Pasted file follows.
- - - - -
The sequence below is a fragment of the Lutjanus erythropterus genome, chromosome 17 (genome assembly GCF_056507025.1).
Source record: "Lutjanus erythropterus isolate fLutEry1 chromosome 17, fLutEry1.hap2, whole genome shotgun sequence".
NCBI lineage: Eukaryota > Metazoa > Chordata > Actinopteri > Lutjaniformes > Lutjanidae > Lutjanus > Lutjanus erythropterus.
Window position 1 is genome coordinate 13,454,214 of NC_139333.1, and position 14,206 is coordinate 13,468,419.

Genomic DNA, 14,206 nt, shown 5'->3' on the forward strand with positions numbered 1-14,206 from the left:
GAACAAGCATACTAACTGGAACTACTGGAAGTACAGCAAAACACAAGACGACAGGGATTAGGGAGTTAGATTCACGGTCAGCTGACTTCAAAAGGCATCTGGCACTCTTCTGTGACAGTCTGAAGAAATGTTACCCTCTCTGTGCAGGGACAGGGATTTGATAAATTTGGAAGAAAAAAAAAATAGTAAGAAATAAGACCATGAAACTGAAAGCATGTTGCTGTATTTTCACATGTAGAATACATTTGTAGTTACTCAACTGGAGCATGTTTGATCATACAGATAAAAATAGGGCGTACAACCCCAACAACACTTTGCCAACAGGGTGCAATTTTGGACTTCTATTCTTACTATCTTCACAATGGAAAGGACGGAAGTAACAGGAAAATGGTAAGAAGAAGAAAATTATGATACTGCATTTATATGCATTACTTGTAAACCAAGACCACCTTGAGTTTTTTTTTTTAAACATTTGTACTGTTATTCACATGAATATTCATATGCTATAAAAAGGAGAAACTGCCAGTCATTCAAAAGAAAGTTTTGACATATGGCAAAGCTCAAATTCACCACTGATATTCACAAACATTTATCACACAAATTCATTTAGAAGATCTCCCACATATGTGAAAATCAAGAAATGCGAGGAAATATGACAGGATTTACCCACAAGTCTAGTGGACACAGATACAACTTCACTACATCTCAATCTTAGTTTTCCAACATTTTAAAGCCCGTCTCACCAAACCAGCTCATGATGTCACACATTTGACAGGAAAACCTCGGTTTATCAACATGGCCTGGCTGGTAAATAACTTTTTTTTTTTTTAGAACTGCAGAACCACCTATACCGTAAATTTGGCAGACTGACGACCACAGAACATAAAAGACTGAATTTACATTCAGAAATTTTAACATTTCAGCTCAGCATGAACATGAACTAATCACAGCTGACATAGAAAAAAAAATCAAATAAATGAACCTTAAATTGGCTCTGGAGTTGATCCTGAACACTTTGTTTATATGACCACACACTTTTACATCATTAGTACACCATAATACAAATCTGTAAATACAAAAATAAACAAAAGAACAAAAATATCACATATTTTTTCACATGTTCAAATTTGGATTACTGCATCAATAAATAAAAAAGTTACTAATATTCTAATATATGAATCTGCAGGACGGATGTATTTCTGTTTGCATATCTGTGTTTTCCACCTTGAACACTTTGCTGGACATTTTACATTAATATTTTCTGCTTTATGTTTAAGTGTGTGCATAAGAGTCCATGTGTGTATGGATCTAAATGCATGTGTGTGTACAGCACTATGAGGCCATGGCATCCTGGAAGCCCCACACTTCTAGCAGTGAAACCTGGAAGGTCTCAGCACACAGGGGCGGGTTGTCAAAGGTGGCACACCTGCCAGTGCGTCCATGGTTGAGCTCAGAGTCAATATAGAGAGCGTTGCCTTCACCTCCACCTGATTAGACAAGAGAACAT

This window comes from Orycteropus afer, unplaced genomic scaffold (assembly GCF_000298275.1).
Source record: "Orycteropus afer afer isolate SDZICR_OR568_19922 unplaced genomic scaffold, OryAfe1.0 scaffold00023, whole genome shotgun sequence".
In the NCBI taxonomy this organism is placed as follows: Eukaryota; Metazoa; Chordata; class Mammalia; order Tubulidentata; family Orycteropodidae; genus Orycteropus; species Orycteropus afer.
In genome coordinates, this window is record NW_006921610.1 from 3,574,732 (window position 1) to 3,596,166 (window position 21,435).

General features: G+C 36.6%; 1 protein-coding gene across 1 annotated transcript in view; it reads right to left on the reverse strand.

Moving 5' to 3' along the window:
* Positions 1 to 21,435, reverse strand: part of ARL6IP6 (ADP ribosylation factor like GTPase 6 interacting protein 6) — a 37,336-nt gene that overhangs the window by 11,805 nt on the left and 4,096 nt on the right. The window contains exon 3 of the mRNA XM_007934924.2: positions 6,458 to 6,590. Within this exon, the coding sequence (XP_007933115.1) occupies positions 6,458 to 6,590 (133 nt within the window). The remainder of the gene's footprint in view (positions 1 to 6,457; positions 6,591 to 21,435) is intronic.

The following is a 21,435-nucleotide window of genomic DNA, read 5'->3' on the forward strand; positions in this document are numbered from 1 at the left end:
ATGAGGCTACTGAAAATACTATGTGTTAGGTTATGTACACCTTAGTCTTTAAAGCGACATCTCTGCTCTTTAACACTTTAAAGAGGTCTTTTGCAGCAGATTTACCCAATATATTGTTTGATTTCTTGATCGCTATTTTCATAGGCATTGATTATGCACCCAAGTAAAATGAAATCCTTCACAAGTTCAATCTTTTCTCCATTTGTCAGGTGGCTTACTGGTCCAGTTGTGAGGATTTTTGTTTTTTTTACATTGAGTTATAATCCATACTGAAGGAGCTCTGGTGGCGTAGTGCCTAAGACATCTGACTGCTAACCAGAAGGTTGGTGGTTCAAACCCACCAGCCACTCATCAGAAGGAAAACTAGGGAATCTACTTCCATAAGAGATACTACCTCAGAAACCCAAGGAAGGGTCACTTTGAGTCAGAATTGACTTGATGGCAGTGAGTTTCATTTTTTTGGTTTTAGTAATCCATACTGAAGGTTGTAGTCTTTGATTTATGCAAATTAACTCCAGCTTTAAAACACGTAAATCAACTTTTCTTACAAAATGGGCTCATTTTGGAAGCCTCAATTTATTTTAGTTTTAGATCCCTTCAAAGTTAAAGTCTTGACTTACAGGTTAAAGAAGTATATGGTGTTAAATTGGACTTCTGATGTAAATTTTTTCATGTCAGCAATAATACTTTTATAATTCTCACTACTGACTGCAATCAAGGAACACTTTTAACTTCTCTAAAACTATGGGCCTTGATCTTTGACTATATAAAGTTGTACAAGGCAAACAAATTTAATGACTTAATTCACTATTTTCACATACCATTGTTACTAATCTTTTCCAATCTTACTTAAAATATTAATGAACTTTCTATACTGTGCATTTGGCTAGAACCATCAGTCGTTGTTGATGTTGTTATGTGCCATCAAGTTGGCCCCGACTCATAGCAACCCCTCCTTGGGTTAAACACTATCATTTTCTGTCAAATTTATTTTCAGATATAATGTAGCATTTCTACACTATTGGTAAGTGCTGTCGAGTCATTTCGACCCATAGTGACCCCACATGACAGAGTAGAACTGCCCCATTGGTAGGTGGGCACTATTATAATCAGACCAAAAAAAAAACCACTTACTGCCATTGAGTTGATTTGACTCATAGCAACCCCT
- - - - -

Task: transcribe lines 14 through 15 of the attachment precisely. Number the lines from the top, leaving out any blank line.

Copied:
The following is a 21,435-nucleotide window of genomic DNA, read 5'->3' on the forward strand; positions in this document are numbered from 1 at the left end:
ATGAGGCTACTGAAAATACTATGTGTTAGGTTATGTACACCTTAGTCTTTAAAGCGACATCTCTGCTCTTTAACACTTTAAAGAGGTCTTTTGCAGCAGATTTACCCAATATATTGTTTGATTTCTTGATCGCTATTTTCATAGGCATTGATTATGCACCCAAGTAAAATGAAATCCTTCACAAGTTCAATCTTTTCTCCATTTGTCAGGTGGCTTACTGGTCCAGTTGTGAGGATTTTTGTTTTTTTTACATTGAGTTATAATCCATACTGAAGGAGCTCTGGTGGCGTAGTGCCTAAGACATCTGACTGCTAACCAGAAGGTTGGTGGTTCAAACCCACCAGCCACTCATCAGAAGGAAAACTAGGGAATCTACTTCCATAAGAGATACTACCTCAGAAACCCAAGGAAGGGTCACTTTGAGTCAGAATTGACTTGATGGCAGTGAGTTTCATTTTTTTGGTTTTAGTAATCCATACTGAAGGTTGTAGTCTTTGATTTATGCAAATTAACTCCAGCTTTAAAACACGTAAATCAACTTTTCTTACAAAATGGGCTCATTTTGGAAGCCTCAATTTATTTTAGTTTTAGATCCCTTCAAAGTTAAAGTCTTGACTTACAGGTTAAAGAAGTATATGGTGTTAAATTGGACTTCTGATGTAAATTTTTTCATGTCAGCAATAATACTTTTATAATTCTCACTACTGACTGCAATCAAGGAACACTTTTAACTTCTCTAAAACTATGGGCCTTGATCTTTGACTATATAAAGTTGTACAAGGCAAACAAATTTAATGACTTAATTCACTATTTTCACATACCATTGTTACTAATCTTTTCCAATCTTACTTAAAATATTAATGAACTTTCTATACTGTGCATTTGGCTAGAACCATCAGTCGTTGTTGATGTTGTTATGTGCCATCAAGTTGGCCCCGACTCATAGCAACCCCTCCTTGGGTTAAACACTATCATTTTCTGTCAAATTTATTTTCAGATATAATGTAGCATTTCTACACTATTGGTAAGTGCTGTCGAGTCATTTCGACCCATAGTGACCCCACATGACAGAGTAGAACTGCCCCATTGGTAGGTGGGCACTATTATAATCAGACCAAAAAAAAAACCACTTACTGCCATTGAGTTGATTTGACTCATAGCAACCCCT